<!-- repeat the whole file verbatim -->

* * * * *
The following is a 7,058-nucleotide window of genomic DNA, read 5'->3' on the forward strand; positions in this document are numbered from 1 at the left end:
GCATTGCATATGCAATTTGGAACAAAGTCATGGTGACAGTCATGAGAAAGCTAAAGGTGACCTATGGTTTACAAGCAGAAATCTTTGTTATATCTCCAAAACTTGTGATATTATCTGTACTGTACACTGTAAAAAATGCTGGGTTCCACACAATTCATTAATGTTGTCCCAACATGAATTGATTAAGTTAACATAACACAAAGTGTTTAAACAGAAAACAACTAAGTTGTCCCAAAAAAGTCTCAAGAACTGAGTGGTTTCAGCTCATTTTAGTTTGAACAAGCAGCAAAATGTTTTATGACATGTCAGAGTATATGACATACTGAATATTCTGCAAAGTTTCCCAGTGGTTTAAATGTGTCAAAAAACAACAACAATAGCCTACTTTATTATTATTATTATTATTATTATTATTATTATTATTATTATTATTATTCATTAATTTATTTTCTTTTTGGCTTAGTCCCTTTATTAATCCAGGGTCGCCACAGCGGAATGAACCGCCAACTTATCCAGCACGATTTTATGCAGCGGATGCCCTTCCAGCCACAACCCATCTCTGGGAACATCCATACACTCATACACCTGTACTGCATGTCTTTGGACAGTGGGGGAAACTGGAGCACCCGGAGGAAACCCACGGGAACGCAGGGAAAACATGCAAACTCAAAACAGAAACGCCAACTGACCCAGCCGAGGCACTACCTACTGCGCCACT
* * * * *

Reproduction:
The following is a 7,058-nucleotide window of genomic DNA, read 5'->3' on the forward strand; positions in this document are numbered from 1 at the left end:
GCATTGCATATGCAATTTGGAACAAAGTCATGGTGACAGTCATGAGAAAGCTAAAGGTGACCTATGGTTTACAAGCAGAAATCTTTGTTATATCTCCAAAACTTGTGATATTATCTGTACTGTACACTGTAAAAAATGCTGGGTTCCACACAATTCATTAATGTTGTCCCAACATGAATTGATTAAGTTAACATAACACAAAGTGTTTAAACAGAAAACAACTAAGTTGTCCCAAAAAAGTCTCAAGAACTGAGTGGTTTCAGCTCATTTTAGTTTGAACAAGCAGCAAAATGTTTTATGACATGTCAGAGTATATGACATACTGAATATTCTGCAAAGTTTCCCAGTGGTTTAAATGTGTCAAAAAACAACAACAATAGCCTACTTTATTATTATTATTATTATTATTATTATTATTATTATTATTATTATTATTCATTAATTTATTTTCTTTTTGGCTTAGTCCCTTTATTAATCCAGGGTCGCCACAGCGGAATGAACCGCCAACTTATCCAGCACGATTTTATGCAGCGGATGCCCTTCCAGCCACAACCCATCTCTGGGAACATCCATACACTCATACACCTGTACTGCATGTCTTTGGACAGTGGGGGAAACTGGAGCACCCGGAGGAAACCCACGGGAACGCAGGGAAAACATGCAAACTCAAAACAGAAACGCCAACTGACCCAGCCGAGGCACTACCTACTGCGCCACT